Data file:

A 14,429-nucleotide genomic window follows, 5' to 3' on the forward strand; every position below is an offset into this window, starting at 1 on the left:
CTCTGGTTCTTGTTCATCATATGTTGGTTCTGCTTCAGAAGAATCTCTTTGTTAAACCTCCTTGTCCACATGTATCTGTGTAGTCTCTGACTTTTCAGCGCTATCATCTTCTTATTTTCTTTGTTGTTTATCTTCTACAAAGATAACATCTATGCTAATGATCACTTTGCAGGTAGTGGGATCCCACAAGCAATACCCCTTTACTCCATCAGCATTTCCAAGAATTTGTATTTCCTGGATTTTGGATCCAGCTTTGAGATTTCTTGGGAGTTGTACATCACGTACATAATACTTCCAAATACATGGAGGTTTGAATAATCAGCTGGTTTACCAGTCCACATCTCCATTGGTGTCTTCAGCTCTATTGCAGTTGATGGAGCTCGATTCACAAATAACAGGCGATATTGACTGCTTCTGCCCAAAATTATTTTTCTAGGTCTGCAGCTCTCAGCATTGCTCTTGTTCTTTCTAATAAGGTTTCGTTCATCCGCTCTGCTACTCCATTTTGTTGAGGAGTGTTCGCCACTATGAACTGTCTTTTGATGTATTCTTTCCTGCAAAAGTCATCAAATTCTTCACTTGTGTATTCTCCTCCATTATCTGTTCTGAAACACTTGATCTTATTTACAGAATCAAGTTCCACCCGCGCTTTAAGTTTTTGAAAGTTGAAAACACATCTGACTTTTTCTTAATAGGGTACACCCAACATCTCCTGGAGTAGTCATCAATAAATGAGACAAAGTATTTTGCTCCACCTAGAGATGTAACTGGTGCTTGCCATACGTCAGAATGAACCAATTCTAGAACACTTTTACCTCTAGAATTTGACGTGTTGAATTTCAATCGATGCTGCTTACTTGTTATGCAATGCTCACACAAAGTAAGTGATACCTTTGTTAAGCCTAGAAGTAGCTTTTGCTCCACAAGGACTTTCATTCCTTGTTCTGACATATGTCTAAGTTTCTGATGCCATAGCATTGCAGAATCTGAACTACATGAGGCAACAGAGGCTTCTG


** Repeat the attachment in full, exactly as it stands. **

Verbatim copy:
A 14,429-nucleotide genomic window follows, 5' to 3' on the forward strand; every position below is an offset into this window, starting at 1 on the left:
CTCTGGTTCTTGTTCATCATATGTTGGTTCTGCTTCAGAAGAATCTCTTTGTTAAACCTCCTTGTCCACATGTATCTGTGTAGTCTCTGACTTTTCAGCGCTATCATCTTCTTATTTTCTTTGTTGTTTATCTTCTACAAAGATAACATCTATGCTAATGATCACTTTGCAGGTAGTGGGATCCCACAAGCAATACCCCTTTACTCCATCAGCATTTCCAAGAATTTGTATTTCCTGGATTTTGGATCCAGCTTTGAGATTTCTTGGGAGTTGTACATCACGTACATAATACTTCCAAATACATGGAGGTTTGAATAATCAGCTGGTTTACCAGTCCACATCTCCATTGGTGTCTTCAGCTCTATTGCAGTTGATGGAGCTCGATTCACAAATAACAGGCGATATTGACTGCTTCTGCCCAAAATTATTTTTCTAGGTCTGCAGCTCTCAGCATTGCTCTTGTTCTTTCTAATAAGGTTTCGTTCATCCGCTCTGCTACTCCATTTTGTTGAGGAGTGTTCGCCACTATGAACTGTCTTTTGATGTATTCTTTCCTGCAAAAGTCATCAAATTCTTCACTTGTGTATTCTCCTCCATTATCTGTTCTGAAACACTTGATCTTATTTACAGAATCAAGTTCCACCCGCGCTTTAAGTTTTTGAAAGTTGAAAACACATCTGACTTTTTCTTAATAGGGTACACCCAACATCTCCTGGAGTAGTCATCAATAAATGAGACAAAGTATTTTGCTCCACCTAGAGATGTAACTGGTGCTTGCCATACGTCAGAATGAACCAATTCTAGAACACTTTTACCTCTAGAATTTGACGTGTTGAATTTCAATCGATGCTGCTTACTTGTTATGCAATGCTCACACAAAGTAAGTGATACCTTTGTTAAGCCTAGAAGTAGCTTTTGCTCCACAAGGACTTTCATTCCTTGTTCTGACATATGTCTAAGTTTCTGATGCCATAGCATTGCAGAATCTGAACTACATGAGGCAACAGAGGCTTCTG